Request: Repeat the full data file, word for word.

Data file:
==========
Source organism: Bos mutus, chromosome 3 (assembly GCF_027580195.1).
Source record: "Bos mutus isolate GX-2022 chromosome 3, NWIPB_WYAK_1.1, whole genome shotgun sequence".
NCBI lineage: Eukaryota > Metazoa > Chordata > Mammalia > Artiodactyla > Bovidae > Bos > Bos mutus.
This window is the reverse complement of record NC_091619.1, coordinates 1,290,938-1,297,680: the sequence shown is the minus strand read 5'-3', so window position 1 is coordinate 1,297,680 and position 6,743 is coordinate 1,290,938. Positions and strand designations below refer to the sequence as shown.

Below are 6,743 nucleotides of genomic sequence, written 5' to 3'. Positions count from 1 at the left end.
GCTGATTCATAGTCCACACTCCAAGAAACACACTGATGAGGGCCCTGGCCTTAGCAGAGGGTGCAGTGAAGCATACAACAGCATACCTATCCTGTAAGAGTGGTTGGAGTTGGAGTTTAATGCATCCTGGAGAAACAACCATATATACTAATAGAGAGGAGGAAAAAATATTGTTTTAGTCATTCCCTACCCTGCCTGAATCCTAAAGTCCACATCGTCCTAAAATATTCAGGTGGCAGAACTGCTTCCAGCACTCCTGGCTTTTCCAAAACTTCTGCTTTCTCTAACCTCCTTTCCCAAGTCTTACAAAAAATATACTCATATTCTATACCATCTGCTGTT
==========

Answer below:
Source organism: Bos mutus, chromosome 3 (assembly GCF_027580195.1).
Source record: "Bos mutus isolate GX-2022 chromosome 3, NWIPB_WYAK_1.1, whole genome shotgun sequence".
NCBI lineage: Eukaryota > Metazoa > Chordata > Mammalia > Artiodactyla > Bovidae > Bos > Bos mutus.
This window is the reverse complement of record NC_091619.1, coordinates 1,290,938-1,297,680: the sequence shown is the minus strand read 5'-3', so window position 1 is coordinate 1,297,680 and position 6,743 is coordinate 1,290,938. Positions and strand designations below refer to the sequence as shown.

Below are 6,743 nucleotides of genomic sequence, written 5' to 3'. Positions count from 1 at the left end.
GCTGATTCATAGTCCACACTCCAAGAAACACACTGATGAGGGCCCTGGCCTTAGCAGAGGGTGCAGTGAAGCATACAACAGCATACCTATCCTGTAAGAGTGGTTGGAGTTGGAGTTTAATGCATCCTGGAGAAACAACCATATATACTAATAGAGAGGAGGAAAAAATATTGTTTTAGTCATTCCCTACCCTGCCTGAATCCTAAAGTCCACATCGTCCTAAAATATTCAGGTGGCAGAACTGCTTCCAGCACTCCTGGCTTTTCCAAAACTTCTGCTTTCTCTAACCTCCTTTCCCAAGTCTTACAAAAAATATACTCATATTCTATACCATCTGCTGTT